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So, in my case, I have a list of boroughs and connected cities. The way it works here in Montreal is we have boroughs and connected cities(like Westmount; geographically-speaking, it's still on the island and an outsider would think it's a regular borough, but it's not..). So, it wouldn't make sense to use 2 dropdowns since they're pretty much the same, but I was wondering if it's bad practice to use dividers or subtitles inside a dropdown. And yeah,I watched that video called "F*ck dropdowns!" and I decided that a dropdown would be a good solution for this.

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    Could you post a screenshot, so we can better understand how this woks? – Stefano Dec 9 '17 at 16:49
  • yeah, I'll do that. – Sebastien Paquet Dec 12 '17 at 15:43
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I don't think it's necessarily 'bad practice' to have subdivided selects (dropdowns). After all, there are specific HTML tags for select list subgroups so it's accessible too.

However, it is bad practice to have long select lists - they make things difficult to find and are physically difficult to use.

Almost any list that requires subgrouping is likely to be too long and that's where the problem lies. Yes, you can subgroup your list to make things easier to find but, in doing so, you might be ignoring the fact that your list is too long in the first place.

The solution that most people use is to put their 'heading' list into one select and let that choice set the content for a second select list.

  • I often see long select lists used for Country selection. Sometimes those lists will be given subheadings for Continent as a way of breaking up the content. I've not seen any test data to say whether users have issue with such fields, but for country selection it isn't an uncommon pattern. – JonW Dec 11 '17 at 10:33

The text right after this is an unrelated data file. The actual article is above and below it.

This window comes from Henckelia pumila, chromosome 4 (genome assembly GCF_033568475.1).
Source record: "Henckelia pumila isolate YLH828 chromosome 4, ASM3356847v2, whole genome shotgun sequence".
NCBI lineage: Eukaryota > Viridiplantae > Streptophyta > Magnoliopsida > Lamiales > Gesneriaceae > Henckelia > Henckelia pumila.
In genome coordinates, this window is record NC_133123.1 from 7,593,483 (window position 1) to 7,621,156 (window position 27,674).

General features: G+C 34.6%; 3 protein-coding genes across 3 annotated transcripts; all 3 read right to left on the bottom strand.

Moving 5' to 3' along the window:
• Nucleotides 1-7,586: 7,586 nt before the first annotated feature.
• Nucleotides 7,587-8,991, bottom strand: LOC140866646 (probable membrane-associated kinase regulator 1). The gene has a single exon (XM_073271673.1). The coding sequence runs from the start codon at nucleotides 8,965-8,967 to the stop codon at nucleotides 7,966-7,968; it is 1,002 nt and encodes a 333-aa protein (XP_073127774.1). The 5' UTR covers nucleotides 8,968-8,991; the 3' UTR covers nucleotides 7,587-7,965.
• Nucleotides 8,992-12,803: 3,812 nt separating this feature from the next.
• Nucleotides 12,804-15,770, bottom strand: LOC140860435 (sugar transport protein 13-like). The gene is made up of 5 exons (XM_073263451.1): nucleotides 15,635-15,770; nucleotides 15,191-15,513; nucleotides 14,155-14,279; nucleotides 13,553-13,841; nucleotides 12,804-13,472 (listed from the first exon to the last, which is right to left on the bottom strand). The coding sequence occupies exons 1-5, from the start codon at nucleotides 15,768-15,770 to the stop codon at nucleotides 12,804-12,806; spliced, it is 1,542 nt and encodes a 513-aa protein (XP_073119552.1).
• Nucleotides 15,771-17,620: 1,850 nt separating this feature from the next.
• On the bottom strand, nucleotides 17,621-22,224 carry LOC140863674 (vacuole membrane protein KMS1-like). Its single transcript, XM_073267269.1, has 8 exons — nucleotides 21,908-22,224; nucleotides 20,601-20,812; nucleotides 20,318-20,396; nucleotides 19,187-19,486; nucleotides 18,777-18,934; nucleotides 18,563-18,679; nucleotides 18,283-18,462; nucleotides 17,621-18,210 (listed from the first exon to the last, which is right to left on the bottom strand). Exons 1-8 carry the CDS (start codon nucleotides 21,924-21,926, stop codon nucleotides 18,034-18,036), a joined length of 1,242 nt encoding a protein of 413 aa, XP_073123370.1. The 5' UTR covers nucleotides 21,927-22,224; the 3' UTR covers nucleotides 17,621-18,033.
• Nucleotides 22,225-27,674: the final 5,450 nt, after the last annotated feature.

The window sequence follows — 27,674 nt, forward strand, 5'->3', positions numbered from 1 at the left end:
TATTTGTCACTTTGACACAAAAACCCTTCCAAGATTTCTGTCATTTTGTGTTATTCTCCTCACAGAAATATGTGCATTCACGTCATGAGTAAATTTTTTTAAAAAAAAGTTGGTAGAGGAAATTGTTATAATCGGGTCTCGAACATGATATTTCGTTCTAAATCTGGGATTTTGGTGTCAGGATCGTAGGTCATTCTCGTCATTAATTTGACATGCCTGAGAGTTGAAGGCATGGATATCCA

• @JonW I did suggest that 'almost any list that requires subgrouping is likely to be too long' - There are always edge cases and exceptions. However, an article from the Baymard Institute (baymard.com/blog/drop-down-usability) lists a study where at least one user got confused and started scrolling the wrong way. They also recommend that select lists should be no longer than 15 options. – Andrew Martin Dec 11 '17 at 11:37
  • what do you mean by "let that choice set the content for a second select list?". – Sebastien Paquet Dec 12 '17 at 15:39
  • @SebastienPaquet let's say that the first dropdown contained a list of US states. After the user has selected a state from that list, the second dropdown then contains all the cities in that state. If the user had selected a different sates they would have been given a different list of cities - the first dropdown works on a large scale and the second on a fine scale with it's range governed by the selection in the first dropdown. – Andrew Martin Dec 12 '17 at 15:44
  • The thing is geographically-speaking, the connected cities are like regular boroughs. Look at this map, for example(should've done that from the start!). All the areas are either boroughs or connected cities. My point is, do these so-called connected cities have enough "weight" to deserve their own dropdown(!)? Like on the map, the green part in the middle of the island is Westmount, it looks like a regular borough, it's surrounded by other boroughs, but it's a city(!) of its own. – Sebastien Paquet Dec 12 '17 at 16:33
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You can use fancy dropdown widgets like Shield UI's DropDown, which allow you to render anything, from distinctive images to indents and paddings for each item.

  • I've been using Vuetify with Vue.js. It's getting pretty good. – Sebastien Paquet Dec 12 '17 at 16:36
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I would suggest to use grouping within the drop-down menu. The groups can be collapsible so that user can go towards the required option easily. Also, don't forget to provide search feature (in the form of auto-complete) when user enters some text to find a country.

If it is a mobile interface, then providing two level list would be a good idea. First level will display boroughs and selecting an option will display the list of countries in that borough.

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